• U.S.

From The Publisher: Oct. 19, 1992

3 minute read
Elizabeth P. Valk

PRESIDENTIAL DEBATES TEND TO BE PIVOTAL MOMENTS in most campaigns, and that fact generates a dramatic atmosphere. But on the eve of their first high- stakes face-off, George Bush, Bill Clinton and Ross Perot weren’t the only ones under extraordinary pressure. Since the debate was scheduled to begin a full day after the magazine’s usual closing time, managing editor Henry Muller made the rare decision to hold presses until Sunday night to accommodate this week’s cover story. We are used to stretching our deadlines occasionally in order to include late-breaking major news, but covering Sunday’s showdown in St. Louis, Missouri, required considerable last-minute coordination and planning. Like the candidates, we had virtually no margin for error.

Overseeing this ambitious effort was production director Brian O’Leary, who admits, “It’s definitely been a nail-biting experience. But I’ve always been good at creating order out of chaos.” The soft-spoken Harvard business school graduate, who spends his free time these days rewiring his suburban New Jersey house, joined TIME in 1983 as assistant operations manager for our international editions. After a three-year assignment setting up and running our production plant in Singapore, and a successful stint as ENTERTAINMENT WEEKLY’s first production director, O’Leary happily returned to TIME two years ago to assume his current job.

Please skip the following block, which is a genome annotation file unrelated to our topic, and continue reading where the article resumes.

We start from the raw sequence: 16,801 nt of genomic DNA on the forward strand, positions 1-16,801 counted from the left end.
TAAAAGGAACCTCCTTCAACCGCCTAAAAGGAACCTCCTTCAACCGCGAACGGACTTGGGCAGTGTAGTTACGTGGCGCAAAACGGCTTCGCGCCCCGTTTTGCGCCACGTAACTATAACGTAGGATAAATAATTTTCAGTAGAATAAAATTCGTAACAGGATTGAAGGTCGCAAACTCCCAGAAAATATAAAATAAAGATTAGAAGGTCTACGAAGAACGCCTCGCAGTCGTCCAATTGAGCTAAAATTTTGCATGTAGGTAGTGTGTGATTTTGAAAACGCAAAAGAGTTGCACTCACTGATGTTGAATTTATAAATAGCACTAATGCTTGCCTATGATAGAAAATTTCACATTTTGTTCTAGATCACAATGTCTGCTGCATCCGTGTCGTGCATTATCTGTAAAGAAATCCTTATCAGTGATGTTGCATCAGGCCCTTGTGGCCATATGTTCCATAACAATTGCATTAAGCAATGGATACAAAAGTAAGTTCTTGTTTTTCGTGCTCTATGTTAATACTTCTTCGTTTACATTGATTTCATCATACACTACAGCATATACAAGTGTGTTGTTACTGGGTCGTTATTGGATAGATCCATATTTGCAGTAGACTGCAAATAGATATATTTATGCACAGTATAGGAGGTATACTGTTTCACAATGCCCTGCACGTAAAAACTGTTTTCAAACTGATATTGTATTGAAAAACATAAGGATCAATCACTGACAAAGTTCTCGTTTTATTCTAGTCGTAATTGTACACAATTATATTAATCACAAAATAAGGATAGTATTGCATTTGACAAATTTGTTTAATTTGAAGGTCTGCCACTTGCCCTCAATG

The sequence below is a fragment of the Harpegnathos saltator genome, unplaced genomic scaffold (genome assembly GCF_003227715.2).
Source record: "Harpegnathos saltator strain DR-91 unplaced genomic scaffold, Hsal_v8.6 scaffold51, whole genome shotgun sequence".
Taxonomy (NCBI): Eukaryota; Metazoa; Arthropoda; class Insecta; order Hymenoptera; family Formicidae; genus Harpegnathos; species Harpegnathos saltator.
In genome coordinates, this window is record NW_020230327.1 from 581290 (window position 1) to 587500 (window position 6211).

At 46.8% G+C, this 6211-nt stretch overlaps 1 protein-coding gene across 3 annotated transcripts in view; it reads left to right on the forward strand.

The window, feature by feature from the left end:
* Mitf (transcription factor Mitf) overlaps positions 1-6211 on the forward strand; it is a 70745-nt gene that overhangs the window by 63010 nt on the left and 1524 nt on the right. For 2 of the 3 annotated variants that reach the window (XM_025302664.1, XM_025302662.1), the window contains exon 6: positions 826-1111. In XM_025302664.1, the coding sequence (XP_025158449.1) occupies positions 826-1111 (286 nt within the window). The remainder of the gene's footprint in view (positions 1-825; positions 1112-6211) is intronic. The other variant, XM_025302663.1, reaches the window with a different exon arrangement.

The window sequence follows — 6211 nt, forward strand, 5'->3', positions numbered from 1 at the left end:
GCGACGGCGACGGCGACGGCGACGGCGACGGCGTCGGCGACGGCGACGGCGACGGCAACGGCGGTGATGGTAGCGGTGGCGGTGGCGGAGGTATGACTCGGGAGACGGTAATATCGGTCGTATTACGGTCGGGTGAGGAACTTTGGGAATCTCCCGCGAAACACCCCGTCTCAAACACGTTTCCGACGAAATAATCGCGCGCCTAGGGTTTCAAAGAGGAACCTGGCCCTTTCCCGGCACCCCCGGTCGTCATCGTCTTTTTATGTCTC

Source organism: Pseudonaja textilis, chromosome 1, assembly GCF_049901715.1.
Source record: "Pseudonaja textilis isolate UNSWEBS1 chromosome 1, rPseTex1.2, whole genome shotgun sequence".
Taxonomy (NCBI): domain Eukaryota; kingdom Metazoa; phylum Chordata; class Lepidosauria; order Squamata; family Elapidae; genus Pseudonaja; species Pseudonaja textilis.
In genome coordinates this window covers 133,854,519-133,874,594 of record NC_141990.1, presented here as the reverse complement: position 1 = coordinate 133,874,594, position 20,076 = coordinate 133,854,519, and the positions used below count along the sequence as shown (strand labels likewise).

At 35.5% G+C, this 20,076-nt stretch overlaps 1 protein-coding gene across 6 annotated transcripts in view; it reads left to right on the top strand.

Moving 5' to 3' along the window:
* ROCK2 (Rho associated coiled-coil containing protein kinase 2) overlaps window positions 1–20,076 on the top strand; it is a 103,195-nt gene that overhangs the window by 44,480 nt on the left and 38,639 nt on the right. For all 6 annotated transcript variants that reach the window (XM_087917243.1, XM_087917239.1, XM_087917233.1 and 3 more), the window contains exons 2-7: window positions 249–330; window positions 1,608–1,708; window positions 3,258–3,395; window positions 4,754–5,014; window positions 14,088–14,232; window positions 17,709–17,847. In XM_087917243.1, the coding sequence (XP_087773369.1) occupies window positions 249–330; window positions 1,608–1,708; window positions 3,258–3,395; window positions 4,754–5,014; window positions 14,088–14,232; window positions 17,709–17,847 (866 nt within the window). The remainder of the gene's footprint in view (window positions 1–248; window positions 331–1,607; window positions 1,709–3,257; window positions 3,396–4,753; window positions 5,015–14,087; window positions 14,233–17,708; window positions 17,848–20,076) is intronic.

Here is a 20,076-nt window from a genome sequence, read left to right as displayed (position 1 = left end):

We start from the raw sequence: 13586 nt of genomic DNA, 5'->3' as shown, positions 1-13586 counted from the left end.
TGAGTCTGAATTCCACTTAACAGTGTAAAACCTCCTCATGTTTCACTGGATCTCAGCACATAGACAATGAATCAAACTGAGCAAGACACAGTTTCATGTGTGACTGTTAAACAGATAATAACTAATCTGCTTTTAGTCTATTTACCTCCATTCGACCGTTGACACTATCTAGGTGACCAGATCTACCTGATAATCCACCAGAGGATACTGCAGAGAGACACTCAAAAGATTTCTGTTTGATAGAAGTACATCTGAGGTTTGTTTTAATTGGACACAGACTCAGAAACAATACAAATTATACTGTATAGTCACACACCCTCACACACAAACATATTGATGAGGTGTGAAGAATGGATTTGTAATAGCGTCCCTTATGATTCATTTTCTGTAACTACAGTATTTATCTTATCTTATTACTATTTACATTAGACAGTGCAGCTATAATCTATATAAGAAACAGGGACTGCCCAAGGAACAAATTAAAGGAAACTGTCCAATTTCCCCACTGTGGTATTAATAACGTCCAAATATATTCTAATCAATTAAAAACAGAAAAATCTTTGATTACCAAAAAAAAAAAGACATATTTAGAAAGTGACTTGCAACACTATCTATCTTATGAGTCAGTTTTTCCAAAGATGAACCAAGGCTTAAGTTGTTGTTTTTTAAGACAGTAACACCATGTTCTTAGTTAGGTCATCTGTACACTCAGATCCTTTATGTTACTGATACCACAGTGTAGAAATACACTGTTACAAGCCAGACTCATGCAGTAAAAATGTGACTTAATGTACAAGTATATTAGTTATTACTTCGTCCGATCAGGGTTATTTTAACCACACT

As millions of Americans tuned in to watch the candidates’ meeting, a team of staff members assembled at the Time & Life Building in New York City on Sunday night to work on the debate stories. Says chief political correspondent Michael Kramer: “Our aim was to place the presidential debate in the context of the overall campaign, in a way many newspapers haven’t done because they were fixated on the event itself.”

Meanwhile, picture operations manager Kevin McVea was on the scene in St. * Louis to transmit color images directly from the debate, among them the cover photo. By 12:30 a.m. the pictures were beamed via satellite to eight printing plants around the country, including our facility in Saratoga Springs, New York, where a fleet of four twin-engine planes was waiting to airlift the magazines to major cities for early Monday morning arrival. In addition, dozens of extra trucks were hired to speed delivery to our wholesale distributors.

O’Leary’s object was to get all 4.5 million copies into readers’ hands as close to the regular delivery time as possible. Says he: “If we have done our job well, our efforts will be invisible to most people.” But not to his colleagues.

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